Exercising, especially early in the morning, is beneficial to relaxing and therefore to ensuring a good sleep. If you prefer exercising in the evening, do it 2 to 3 hours before going to sleep, or you’ll
risk raising your body temperature too much and releasing too much adrenalin, thus producing the exact opposite effect. There’s no need for overly energetic activities: even a brisk walk will suffice, as long as it is pleasant.
The body follows the circadian rhythm, our biological clock, which completes a full cycle in 24 hours. One of our daily physiological processes is the sleep-wake cycle which is influenced by
internal and external factors (ex. light/darkness). Establishing a routine by going to sleep and waking up at the same time, even at the weekend, can help regulate your sleeping pattern.
Working on your computer even in the evening or watching television before going to sleep stimulates the activity of the brain at a time of day when we
need to relax and get ready to rest. Facebook, emails, TV and computer are not the best solutions to guarantee a good rest.
The bed is designed for sleeping, not watching TV, eating, working, studying or reading. As a matter of fact, even a good book stimulates the brain. It is better to read on the sofa or on an armchair in the
living room and go to bed only when feeling sleepy. If you struggle to get to sleep, rather than tossing and turning, get up and go into the living room; avoid staying awake in bed.
A good nap is good for your health, it improves your memory and concentration as well as your creativity and it alleviates stress.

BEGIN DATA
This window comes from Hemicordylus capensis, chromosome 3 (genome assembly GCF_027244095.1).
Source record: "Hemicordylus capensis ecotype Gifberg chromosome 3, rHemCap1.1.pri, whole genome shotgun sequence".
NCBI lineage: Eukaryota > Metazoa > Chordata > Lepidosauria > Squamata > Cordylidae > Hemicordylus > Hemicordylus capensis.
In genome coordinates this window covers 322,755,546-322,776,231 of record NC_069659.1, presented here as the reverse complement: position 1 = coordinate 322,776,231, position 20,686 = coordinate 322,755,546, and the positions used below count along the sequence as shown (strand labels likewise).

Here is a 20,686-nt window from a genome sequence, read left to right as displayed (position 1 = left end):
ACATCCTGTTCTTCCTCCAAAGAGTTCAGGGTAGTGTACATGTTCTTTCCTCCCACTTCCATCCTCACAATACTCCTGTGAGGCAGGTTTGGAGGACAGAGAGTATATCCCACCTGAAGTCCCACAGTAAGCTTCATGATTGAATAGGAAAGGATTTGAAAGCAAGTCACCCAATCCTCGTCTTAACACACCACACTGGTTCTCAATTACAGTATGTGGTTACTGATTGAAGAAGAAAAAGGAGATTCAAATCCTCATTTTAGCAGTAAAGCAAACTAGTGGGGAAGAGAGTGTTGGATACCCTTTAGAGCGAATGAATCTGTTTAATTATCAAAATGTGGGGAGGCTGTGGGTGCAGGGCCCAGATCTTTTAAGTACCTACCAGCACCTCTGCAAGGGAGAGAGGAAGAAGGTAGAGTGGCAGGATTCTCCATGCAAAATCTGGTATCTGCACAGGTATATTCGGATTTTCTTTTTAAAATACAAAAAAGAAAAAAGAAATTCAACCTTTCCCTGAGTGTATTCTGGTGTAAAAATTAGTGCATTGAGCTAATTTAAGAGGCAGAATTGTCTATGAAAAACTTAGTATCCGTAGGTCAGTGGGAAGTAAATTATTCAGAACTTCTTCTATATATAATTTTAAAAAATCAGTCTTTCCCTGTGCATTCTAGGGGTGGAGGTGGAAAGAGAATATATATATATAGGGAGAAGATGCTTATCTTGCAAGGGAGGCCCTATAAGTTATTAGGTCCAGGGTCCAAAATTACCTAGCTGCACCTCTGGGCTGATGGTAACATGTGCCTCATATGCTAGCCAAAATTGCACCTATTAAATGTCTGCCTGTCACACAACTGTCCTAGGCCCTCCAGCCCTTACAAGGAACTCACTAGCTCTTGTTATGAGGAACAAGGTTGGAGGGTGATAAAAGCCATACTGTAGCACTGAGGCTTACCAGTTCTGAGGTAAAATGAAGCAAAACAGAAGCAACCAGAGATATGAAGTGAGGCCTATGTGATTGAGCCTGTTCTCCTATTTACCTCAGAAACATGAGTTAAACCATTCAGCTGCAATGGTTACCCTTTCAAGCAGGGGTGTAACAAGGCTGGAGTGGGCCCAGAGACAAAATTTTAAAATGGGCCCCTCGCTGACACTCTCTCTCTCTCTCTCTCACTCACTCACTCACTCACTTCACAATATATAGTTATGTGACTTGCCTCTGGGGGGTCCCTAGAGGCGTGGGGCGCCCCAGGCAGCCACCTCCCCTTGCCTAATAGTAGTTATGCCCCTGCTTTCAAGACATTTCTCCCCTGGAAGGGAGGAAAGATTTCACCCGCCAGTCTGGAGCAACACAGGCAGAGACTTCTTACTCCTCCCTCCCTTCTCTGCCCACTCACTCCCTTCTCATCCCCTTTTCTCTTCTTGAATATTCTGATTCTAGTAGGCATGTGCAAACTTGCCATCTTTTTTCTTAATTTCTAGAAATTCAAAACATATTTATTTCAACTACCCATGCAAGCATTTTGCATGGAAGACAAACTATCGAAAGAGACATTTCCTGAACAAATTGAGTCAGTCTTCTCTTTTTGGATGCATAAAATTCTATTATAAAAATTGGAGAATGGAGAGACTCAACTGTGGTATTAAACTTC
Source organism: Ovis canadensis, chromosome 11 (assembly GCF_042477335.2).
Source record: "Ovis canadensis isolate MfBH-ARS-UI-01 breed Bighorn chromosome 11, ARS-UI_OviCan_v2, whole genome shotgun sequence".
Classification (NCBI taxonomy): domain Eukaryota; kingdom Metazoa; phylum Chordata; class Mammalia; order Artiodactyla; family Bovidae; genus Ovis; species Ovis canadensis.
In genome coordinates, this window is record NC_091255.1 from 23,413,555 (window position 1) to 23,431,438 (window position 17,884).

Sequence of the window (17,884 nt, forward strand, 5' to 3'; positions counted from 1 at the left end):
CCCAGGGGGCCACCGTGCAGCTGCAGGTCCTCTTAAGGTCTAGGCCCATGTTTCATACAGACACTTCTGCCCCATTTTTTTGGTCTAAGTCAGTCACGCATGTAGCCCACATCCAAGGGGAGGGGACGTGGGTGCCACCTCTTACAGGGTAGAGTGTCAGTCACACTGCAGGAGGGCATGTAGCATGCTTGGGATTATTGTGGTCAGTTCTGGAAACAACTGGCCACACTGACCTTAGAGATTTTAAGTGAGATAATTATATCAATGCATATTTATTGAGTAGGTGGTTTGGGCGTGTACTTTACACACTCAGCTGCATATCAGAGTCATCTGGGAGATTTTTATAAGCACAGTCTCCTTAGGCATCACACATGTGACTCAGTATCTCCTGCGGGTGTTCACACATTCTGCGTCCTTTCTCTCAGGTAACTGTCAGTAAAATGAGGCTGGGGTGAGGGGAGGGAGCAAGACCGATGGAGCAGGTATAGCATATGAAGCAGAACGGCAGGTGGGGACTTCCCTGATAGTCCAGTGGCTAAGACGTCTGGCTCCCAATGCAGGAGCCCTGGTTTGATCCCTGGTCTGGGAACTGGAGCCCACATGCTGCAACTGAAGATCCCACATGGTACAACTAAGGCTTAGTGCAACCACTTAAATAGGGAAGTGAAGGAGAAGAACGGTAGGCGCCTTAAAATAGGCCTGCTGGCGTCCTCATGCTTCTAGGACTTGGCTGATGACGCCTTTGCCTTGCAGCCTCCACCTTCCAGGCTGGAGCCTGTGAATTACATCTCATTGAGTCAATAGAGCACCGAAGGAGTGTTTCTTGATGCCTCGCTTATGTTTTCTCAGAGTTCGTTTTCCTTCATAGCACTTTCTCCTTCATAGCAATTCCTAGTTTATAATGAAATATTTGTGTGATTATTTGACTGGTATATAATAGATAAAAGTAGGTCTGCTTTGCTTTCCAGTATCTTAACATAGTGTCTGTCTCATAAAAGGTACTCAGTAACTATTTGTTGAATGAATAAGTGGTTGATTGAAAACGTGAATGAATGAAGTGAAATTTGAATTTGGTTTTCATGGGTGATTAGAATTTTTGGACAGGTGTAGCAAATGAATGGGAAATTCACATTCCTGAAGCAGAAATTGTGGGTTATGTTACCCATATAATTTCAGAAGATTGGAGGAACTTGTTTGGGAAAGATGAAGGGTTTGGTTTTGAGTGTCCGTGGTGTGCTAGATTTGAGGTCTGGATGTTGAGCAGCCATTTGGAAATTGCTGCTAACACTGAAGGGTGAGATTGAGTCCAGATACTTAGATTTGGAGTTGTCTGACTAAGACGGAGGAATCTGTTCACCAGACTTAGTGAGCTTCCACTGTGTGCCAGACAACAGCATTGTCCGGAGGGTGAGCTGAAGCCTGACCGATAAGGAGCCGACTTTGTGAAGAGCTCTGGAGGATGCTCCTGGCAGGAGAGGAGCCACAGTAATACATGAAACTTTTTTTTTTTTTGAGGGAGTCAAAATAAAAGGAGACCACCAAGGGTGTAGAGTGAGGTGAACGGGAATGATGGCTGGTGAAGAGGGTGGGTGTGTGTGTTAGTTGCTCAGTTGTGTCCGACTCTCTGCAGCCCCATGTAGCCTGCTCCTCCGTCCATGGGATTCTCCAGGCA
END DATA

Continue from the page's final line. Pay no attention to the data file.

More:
We advise not to overindulge in daily naps in order not to negatively impact on your sleep during the night.
Drinks that act as stimulants compromise the quality of our rest as they increase our heartbeat and can keep us awake or wake us up during the
night. Avoid drinking alcoholic beverages before going to sleep in the evening is a good way to ensure a better night’s sleep.
Exposure to the sunlight stimulates the production of melatonin, a hormone required to regulate our sleep-wake rhythm. Try to stay in the sunlight for half an hour during the day, maybe going
for a walk early in the morning or having your lunch break outdoors. And remember that sunlight has an instant positive effect even on our mood.
Even a faint light can disrupt our sleep. To get a good night’s sleep, it’s best to close or roll down the shutters, turn off all LED lights on tablets, PCs, smartphones and the likes as this
decreases the level of melatonin, the “sleep hormone”, in our body. Remember to check the room temperature: it shouldn’t be too hot or too cold (between 18 and 20 degrees).
If you eat heavy meals, especially in the evening, sleeping will be difficult or disrupted. By the same token, we also advise against going to bed on an empty stomach.
As always, virtue lies in moderation. It’s better to have a light snack or a fruit or vegetable-based meal to ensure a good night’s sleep.
Don’t start the day off on the wrong foot by using an alarm clock with a stress-inducing aggressive beeping.
Opt for gentler more melodic tunes for a gentler awakening.